Jason’s Reading of “Prelude to a Kiss” evoked elements of the great Johnny Hodges and Benny Carter through a respectful and highly involved reading of the piece that evoked romantic emotions throughout the piece.   “Dizzy Atmosphere”, a Dizzy Gillespie standard, brought the roots of swing and bebop into an otherwise modern affair for the recital, giving a moment to allow the members of the quartet to stretch out and have some playful fun on a very playful piece.  

For the last three tunes, Jason performed all original compositions arranged for a University of Toronto 12tet that comprised of two trumpets, two trombones, two saxes, vibes, guitar, piano, bass and drums.    In this section I heard the various colours and textures that give a new dimension to Jason’s pieces and thus shows his strengths as a great arranger in addition to composing.   The first song, “Tomorrow Maybe” starts off in 5/4 with its ornamental arrangements but then it shifts into 4/4 swing.     Jason solo’s very effectively and very forward thinking in the piece and Mike McCormick’s guitar solo is very mellow and soft toned like a well oiled Jim Hall.

The highlight of the 12tet piece would have to be “Ulysses”, a composition that Jason Stillman plans to “retire” after this performance.   I hope he doesn’t because it happens to be one of his best and strongest compositions and hearing it arranged for a bigger band showcases a whole lot of colour and nuances in the piece.    It also featured a fine solo by Noam Lemish and it was a swinging take on playing in ¾ time.

The 12tet closes the afternoon with a great reading of “Quartet Blues” which is a modern way of taking the blues structure and making it one’s own.   

Jason Stillman has come a long way from when I first met him at York University to pursuing a doctorate in music.   He is a fine musician, composer and arranger and what he displayed that afternoon shows continual career evolution and progress that he can forever take with him in various musical situations.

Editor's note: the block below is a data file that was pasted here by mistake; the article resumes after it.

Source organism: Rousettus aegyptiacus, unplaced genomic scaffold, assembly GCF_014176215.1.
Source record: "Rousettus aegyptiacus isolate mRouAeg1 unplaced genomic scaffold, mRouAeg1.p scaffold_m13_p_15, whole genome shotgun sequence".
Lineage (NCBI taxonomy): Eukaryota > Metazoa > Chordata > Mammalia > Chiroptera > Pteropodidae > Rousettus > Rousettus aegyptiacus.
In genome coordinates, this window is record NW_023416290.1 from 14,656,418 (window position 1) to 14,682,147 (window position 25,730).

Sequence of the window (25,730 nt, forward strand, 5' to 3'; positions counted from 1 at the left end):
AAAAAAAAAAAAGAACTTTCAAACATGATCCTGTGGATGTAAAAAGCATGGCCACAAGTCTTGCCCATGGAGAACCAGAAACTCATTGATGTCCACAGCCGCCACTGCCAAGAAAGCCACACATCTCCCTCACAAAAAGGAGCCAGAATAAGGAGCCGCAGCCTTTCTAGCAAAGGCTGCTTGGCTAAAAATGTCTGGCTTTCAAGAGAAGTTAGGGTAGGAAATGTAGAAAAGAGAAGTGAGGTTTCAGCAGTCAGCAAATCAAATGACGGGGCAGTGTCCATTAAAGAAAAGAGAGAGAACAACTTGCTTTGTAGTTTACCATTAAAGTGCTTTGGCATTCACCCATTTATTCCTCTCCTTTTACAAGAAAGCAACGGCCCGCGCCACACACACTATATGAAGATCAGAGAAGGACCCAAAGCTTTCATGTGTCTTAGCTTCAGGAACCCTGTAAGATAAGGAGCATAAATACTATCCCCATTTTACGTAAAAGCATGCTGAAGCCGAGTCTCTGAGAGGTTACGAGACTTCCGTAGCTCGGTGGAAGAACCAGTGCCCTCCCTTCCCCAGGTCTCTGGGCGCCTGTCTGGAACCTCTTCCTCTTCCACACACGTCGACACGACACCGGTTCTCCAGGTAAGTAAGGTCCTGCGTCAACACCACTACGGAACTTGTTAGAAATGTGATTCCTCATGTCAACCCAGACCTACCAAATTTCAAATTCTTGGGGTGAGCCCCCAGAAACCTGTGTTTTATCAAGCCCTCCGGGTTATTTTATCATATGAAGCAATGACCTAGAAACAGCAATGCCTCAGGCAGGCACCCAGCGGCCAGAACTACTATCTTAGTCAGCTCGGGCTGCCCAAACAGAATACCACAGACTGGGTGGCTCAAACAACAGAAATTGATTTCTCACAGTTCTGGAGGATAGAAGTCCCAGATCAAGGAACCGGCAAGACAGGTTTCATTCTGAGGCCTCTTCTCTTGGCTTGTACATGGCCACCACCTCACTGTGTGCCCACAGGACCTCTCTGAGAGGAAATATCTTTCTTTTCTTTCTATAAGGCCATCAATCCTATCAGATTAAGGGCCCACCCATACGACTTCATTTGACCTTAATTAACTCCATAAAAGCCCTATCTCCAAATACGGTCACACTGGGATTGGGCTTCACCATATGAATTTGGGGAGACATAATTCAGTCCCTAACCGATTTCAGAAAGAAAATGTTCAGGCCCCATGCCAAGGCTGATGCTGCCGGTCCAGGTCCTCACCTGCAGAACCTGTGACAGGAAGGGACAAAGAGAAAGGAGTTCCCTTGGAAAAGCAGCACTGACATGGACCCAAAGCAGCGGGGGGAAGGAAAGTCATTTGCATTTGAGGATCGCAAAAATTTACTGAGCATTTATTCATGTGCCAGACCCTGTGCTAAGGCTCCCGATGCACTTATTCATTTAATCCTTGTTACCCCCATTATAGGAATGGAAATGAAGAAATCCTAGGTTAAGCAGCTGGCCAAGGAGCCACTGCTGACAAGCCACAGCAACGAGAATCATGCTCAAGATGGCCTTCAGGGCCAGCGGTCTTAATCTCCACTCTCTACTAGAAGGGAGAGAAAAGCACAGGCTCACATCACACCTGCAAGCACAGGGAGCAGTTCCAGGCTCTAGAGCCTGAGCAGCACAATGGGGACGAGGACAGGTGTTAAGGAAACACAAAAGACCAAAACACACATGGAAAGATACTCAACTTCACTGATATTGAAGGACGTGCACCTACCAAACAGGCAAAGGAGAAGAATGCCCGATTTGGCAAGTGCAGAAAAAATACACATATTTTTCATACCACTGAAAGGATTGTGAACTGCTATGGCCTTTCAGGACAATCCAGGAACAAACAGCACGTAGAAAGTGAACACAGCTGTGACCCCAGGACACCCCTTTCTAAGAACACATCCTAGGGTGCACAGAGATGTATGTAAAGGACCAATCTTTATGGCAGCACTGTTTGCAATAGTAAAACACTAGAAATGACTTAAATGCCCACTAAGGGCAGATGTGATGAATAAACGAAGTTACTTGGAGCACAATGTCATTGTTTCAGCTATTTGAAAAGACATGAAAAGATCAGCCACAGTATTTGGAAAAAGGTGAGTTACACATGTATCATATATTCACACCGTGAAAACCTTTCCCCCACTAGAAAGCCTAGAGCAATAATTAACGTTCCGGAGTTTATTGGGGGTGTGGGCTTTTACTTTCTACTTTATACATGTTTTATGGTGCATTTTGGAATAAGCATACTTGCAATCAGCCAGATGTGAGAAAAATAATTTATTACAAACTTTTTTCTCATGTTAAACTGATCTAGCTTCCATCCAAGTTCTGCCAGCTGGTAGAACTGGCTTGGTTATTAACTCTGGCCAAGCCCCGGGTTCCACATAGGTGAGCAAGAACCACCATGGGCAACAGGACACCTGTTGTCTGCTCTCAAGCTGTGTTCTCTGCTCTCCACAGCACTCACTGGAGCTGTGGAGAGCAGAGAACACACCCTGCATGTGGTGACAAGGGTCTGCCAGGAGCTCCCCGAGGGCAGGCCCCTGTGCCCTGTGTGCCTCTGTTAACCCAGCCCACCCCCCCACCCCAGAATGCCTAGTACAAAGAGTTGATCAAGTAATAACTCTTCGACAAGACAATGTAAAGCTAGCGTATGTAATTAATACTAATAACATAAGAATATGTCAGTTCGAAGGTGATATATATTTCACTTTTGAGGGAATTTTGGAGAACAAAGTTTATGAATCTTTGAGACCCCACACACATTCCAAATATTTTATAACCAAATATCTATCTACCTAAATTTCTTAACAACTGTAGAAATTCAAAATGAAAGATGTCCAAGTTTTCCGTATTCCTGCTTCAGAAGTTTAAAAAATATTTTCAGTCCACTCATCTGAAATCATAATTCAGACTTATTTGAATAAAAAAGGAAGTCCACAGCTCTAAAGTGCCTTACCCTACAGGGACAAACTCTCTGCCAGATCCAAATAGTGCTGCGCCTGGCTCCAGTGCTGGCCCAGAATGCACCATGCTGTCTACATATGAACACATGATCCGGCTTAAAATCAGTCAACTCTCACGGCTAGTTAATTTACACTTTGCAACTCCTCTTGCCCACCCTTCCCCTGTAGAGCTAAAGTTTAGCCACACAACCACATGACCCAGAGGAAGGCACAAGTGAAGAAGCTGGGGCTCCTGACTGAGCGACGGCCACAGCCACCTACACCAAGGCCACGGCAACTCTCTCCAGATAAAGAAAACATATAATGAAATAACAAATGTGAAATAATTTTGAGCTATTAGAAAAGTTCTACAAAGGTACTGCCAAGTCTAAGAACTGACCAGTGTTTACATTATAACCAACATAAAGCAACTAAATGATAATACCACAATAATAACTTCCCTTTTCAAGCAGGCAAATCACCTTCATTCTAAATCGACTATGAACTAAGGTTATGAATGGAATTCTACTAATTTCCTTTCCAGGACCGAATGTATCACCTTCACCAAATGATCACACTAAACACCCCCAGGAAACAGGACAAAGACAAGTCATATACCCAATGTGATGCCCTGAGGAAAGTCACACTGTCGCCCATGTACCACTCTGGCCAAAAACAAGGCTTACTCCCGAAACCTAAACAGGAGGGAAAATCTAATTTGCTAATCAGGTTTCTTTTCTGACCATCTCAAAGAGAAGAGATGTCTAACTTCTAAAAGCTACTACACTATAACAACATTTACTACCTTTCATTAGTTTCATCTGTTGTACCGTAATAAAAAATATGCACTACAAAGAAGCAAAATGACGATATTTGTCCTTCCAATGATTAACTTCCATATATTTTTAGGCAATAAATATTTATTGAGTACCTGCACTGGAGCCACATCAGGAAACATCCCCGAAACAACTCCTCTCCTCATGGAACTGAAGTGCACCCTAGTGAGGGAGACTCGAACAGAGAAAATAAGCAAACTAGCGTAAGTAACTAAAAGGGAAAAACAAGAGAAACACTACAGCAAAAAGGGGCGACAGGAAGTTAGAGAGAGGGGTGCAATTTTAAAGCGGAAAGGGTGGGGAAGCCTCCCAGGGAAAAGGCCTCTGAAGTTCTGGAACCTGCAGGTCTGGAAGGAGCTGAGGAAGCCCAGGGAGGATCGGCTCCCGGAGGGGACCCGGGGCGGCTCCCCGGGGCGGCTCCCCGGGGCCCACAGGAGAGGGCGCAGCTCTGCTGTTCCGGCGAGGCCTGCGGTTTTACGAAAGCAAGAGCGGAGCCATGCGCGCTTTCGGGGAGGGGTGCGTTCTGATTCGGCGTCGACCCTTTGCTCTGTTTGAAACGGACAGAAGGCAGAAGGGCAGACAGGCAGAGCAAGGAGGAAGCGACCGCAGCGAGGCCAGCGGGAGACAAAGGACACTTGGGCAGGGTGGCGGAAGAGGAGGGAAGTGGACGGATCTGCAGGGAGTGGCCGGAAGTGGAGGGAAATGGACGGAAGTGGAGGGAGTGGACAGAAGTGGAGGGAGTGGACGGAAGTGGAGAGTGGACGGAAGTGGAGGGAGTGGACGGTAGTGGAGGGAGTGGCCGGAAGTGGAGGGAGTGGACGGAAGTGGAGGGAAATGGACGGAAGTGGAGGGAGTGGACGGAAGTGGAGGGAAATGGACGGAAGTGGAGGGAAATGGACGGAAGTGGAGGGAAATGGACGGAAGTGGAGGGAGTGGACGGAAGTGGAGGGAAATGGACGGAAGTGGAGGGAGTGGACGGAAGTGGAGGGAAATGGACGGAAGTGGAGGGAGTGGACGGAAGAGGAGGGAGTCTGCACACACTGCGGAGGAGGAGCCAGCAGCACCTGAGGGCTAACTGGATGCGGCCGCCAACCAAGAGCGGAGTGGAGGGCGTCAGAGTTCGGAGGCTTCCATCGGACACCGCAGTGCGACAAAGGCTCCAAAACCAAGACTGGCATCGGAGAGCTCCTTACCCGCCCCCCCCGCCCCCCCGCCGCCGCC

Tuesday, April 1, 2014


To cap off a long day in the city filled with good food, writing and music, I decided to catch the last band of the night on a cool Friday spring day.   The band was the Ryan Driver Sextet.

At first glance, the band makeup of piano, guitar, vibes, bass, drums and melodica may bring to mind another classic ensemble noted for its configuration:  The George Shearing Quintet plus Toots Thielemans on harmonica.    The George Shearing Quintet was known for its pristine, unison melodies and lighthearted approach to swing and jazz.   However, in this set up, it straddles on the fence of being a straight ahead jazz band with the grit of avant-gardism that defines their sound.

Ryan Driver doubles as a skillful classically based piano improviser along with his gritty, poring vocals that cross the line between the boy-next-door innocence of Chet Baker and a jazz-influenced Chris Martin from Coldplay.   The way he delivers repertoire from standards such as “The Night We Called It A Day”, “You’ve Changed” to obscurities such as “I Was Telling Her About You” brings a unique element of sexiness that is both raw and romantic at the same time.